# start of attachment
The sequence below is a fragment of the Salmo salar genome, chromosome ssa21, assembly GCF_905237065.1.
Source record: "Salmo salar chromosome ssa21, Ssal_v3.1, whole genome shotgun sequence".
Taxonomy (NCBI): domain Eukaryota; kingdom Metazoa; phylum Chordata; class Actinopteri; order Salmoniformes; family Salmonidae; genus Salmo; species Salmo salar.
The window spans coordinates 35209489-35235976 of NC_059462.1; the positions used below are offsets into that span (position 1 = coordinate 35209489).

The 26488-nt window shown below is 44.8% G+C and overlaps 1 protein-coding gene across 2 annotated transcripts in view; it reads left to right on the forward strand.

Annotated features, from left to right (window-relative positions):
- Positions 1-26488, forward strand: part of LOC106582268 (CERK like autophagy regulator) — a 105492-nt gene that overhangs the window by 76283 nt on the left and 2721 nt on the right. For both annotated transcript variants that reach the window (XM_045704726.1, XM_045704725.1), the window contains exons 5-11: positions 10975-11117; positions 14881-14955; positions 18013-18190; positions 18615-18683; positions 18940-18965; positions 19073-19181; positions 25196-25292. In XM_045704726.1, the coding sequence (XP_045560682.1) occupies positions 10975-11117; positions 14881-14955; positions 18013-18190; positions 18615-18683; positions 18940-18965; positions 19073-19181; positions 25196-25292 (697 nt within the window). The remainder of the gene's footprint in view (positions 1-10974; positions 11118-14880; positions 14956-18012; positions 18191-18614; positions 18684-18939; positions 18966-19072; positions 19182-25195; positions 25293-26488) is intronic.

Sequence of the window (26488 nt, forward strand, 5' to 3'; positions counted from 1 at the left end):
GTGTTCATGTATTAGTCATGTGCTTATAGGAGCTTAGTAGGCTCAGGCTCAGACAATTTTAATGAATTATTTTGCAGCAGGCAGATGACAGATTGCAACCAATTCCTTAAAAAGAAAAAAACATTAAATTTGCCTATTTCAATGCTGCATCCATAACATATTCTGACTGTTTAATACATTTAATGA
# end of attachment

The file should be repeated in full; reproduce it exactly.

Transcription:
The sequence below is a fragment of the Salmo salar genome, chromosome ssa21, assembly GCF_905237065.1.
Source record: "Salmo salar chromosome ssa21, Ssal_v3.1, whole genome shotgun sequence".
Taxonomy (NCBI): domain Eukaryota; kingdom Metazoa; phylum Chordata; class Actinopteri; order Salmoniformes; family Salmonidae; genus Salmo; species Salmo salar.
The window spans coordinates 35209489-35235976 of NC_059462.1; the positions used below are offsets into that span (position 1 = coordinate 35209489).

The 26488-nt window shown below is 44.8% G+C and overlaps 1 protein-coding gene across 2 annotated transcripts in view; it reads left to right on the forward strand.

Annotated features, from left to right (window-relative positions):
- Positions 1-26488, forward strand: part of LOC106582268 (CERK like autophagy regulator) — a 105492-nt gene that overhangs the window by 76283 nt on the left and 2721 nt on the right. For both annotated transcript variants that reach the window (XM_045704726.1, XM_045704725.1), the window contains exons 5-11: positions 10975-11117; positions 14881-14955; positions 18013-18190; positions 18615-18683; positions 18940-18965; positions 19073-19181; positions 25196-25292. In XM_045704726.1, the coding sequence (XP_045560682.1) occupies positions 10975-11117; positions 14881-14955; positions 18013-18190; positions 18615-18683; positions 18940-18965; positions 19073-19181; positions 25196-25292 (697 nt within the window). The remainder of the gene's footprint in view (positions 1-10974; positions 11118-14880; positions 14956-18012; positions 18191-18614; positions 18684-18939; positions 18966-19072; positions 19182-25195; positions 25293-26488) is intronic.

Sequence of the window (26488 nt, forward strand, 5' to 3'; positions counted from 1 at the left end):
GTGTTCATGTATTAGTCATGTGCTTATAGGAGCTTAGTAGGCTCAGGCTCAGACAATTTTAATGAATTATTTTGCAGCAGGCAGATGACAGATTGCAACCAATTCCTTAAAAAGAAAAAAACATTAAATTTGCCTATTTCAATGCTGCATCCATAACATATTCTGACTGTTTAATACATTTAATGA